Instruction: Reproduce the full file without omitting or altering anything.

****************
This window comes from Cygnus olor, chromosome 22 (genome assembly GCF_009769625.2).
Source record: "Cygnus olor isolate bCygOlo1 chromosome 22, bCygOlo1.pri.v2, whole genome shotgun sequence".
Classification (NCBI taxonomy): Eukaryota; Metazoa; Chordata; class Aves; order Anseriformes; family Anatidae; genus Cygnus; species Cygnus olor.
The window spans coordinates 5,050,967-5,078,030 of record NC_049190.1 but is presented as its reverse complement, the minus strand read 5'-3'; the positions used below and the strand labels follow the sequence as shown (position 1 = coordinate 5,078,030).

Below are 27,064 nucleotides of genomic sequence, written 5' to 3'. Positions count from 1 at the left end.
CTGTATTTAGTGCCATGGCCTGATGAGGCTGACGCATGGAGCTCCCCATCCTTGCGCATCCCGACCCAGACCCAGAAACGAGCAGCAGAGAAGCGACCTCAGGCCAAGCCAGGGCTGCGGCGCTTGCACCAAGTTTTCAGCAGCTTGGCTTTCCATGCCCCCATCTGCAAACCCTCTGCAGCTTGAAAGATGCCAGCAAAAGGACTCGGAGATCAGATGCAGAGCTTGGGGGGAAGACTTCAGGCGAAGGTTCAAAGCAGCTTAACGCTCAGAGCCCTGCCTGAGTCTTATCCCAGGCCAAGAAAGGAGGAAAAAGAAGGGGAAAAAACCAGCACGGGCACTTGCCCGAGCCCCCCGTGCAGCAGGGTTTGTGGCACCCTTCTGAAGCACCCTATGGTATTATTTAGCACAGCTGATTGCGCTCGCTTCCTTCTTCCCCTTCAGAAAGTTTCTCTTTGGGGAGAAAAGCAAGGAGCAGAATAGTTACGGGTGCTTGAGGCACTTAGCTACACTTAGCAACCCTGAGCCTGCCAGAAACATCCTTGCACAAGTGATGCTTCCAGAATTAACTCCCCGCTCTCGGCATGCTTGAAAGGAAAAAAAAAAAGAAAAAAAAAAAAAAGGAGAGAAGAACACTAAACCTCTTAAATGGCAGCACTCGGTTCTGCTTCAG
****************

This window comes from Cygnus olor, chromosome 22 (genome assembly GCF_009769625.2).
Source record: "Cygnus olor isolate bCygOlo1 chromosome 22, bCygOlo1.pri.v2, whole genome shotgun sequence".
Classification (NCBI taxonomy): Eukaryota; Metazoa; Chordata; class Aves; order Anseriformes; family Anatidae; genus Cygnus; species Cygnus olor.
The window spans coordinates 5,050,967-5,078,030 of record NC_049190.1 but is presented as its reverse complement, the minus strand read 5'-3'; the positions used below and the strand labels follow the sequence as shown (position 1 = coordinate 5,078,030).

Below are 27,064 nucleotides of genomic sequence, written 5' to 3'. Positions count from 1 at the left end.
CTGTATTTAGTGCCATGGCCTGATGAGGCTGACGCATGGAGCTCCCCATCCTTGCGCATCCCGACCCAGACCCAGAAACGAGCAGCAGAGAAGCGACCTCAGGCCAAGCCAGGGCTGCGGCGCTTGCACCAAGTTTTCAGCAGCTTGGCTTTCCATGCCCCCATCTGCAAACCCTCTGCAGCTTGAAAGATGCCAGCAAAAGGACTCGGAGATCAGATGCAGAGCTTGGGGGGAAGACTTCAGGCGAAGGTTCAAAGCAGCTTAACGCTCAGAGCCCTGCCTGAGTCTTATCCCAGGCCAAGAAAGGAGGAAAAAGAAGGGGAAAAAACCAGCACGGGCACTTGCCCGAGCCCCCCGTGCAGCAGGGTTTGTGGCACCCTTCTGAAGCACCCTATGGTATTATTTAGCACAGCTGATTGCGCTCGCTTCCTTCTTCCCCTTCAGAAAGTTTCTCTTTGGGGAGAAAAGCAAGGAGCAGAATAGTTACGGGTGCTTGAGGCACTTAGCTACACTTAGCAACCCTGAGCCTGCCAGAAACATCCTTGCACAAGTGATGCTTCCAGAATTAACTCCCCGCTCTCGGCATGCTTGAAAGGAAAAAAAAAAAGAAAAAAAAAAAAAAGGAGAGAAGAACACTAAACCTCTTAAATGGCAGCACTCGGTTCTGCTTCAG